He was everything to us, he had been a constant part of our lives for as long as we all could remember. We grew up to know him as the head of the larger Maida family, a responsibility he bore with great commitment until he breathed his last. For me personally, he was my moral compass, he was my confidant and adviser. I used to call him my shock absorber. In my teenage days, I used to be nonchalant and sometimes behaved carelessly, for I had confidence that Alhaji would come to my rescue should I run into any trouble, and he did a number of times. He was a disciplinarian and never condoned improper behaviour, but he was not one to abandon you when you run into trouble. He was a good man in every sense of the word.
Alhaji Wada got his western education by sheer providence. He grew up under the tutelage of our father in a highly disciplined and industrious family setting. Our father; the older Maida, was a business man with interest in carpentry, metal works and real estate. He also worked with the Kaduna native authority’s sports council. He ensured that all his male children at that time took active part in the family business. His first four children, all male then were Bishir, Saleh, Rabe and Wada. They all joined him in the workshop after Islamiyya school.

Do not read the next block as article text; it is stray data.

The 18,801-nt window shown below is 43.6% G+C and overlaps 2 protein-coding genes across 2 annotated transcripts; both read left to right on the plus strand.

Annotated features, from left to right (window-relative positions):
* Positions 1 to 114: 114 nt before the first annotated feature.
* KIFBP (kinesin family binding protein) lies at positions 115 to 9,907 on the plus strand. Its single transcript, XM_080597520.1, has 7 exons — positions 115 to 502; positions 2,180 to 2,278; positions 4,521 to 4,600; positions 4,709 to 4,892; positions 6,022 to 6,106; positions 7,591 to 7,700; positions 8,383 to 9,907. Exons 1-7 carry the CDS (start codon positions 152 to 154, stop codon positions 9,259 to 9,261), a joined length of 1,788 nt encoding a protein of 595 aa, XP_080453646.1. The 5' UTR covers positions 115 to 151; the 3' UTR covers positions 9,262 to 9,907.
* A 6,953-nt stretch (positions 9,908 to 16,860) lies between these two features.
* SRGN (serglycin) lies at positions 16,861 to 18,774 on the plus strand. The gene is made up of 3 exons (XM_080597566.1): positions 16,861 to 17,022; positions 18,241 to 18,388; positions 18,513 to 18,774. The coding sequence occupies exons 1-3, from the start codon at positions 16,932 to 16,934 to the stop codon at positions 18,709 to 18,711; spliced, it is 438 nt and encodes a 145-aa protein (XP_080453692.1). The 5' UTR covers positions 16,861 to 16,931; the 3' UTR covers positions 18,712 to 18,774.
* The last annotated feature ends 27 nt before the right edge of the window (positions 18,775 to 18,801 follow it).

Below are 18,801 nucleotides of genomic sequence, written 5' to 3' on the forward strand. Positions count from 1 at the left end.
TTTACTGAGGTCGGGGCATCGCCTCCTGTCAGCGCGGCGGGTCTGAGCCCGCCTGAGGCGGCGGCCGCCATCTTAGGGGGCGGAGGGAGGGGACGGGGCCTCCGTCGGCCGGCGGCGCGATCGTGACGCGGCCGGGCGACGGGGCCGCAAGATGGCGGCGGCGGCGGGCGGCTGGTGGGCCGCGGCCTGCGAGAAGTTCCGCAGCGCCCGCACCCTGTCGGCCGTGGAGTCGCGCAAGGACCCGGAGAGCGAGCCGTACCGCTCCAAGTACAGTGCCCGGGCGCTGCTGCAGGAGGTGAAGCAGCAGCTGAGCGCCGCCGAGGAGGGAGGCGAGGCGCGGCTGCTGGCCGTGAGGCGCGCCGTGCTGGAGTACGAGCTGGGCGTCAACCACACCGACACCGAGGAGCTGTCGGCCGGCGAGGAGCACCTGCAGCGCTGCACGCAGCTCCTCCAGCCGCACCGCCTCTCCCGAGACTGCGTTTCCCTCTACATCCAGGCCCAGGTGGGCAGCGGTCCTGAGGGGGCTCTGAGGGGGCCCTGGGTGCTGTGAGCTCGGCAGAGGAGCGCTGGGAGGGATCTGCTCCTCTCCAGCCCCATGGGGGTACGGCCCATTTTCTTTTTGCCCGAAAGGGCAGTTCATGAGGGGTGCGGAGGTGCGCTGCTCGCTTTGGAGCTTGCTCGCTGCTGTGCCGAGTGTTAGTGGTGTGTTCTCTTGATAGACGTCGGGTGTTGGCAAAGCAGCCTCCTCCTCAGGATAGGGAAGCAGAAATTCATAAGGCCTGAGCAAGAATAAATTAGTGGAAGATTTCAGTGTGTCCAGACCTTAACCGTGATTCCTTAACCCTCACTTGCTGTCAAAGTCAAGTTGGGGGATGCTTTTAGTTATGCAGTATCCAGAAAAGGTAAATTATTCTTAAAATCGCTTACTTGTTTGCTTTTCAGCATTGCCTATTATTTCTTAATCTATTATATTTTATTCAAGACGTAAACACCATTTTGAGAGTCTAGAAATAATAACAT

As narrated by the late Malam Wada in one of our conversations, one day in 1958 while the four of them were hanging around our father who was then supervising the construction of the metal body for a heavy duty truck that he had just purchased, a messenger from the district office came to him with a message that the DO had instructed that he should release at least one of his four children for enrolment into formal school. Wada then, a lanky little boy, was picked by our father who tapped his head and said to the DO’s messenger “go with this one, he cannot handle the physical demands of the work here”. That was the beginning of what turned out to be uncommon greatness.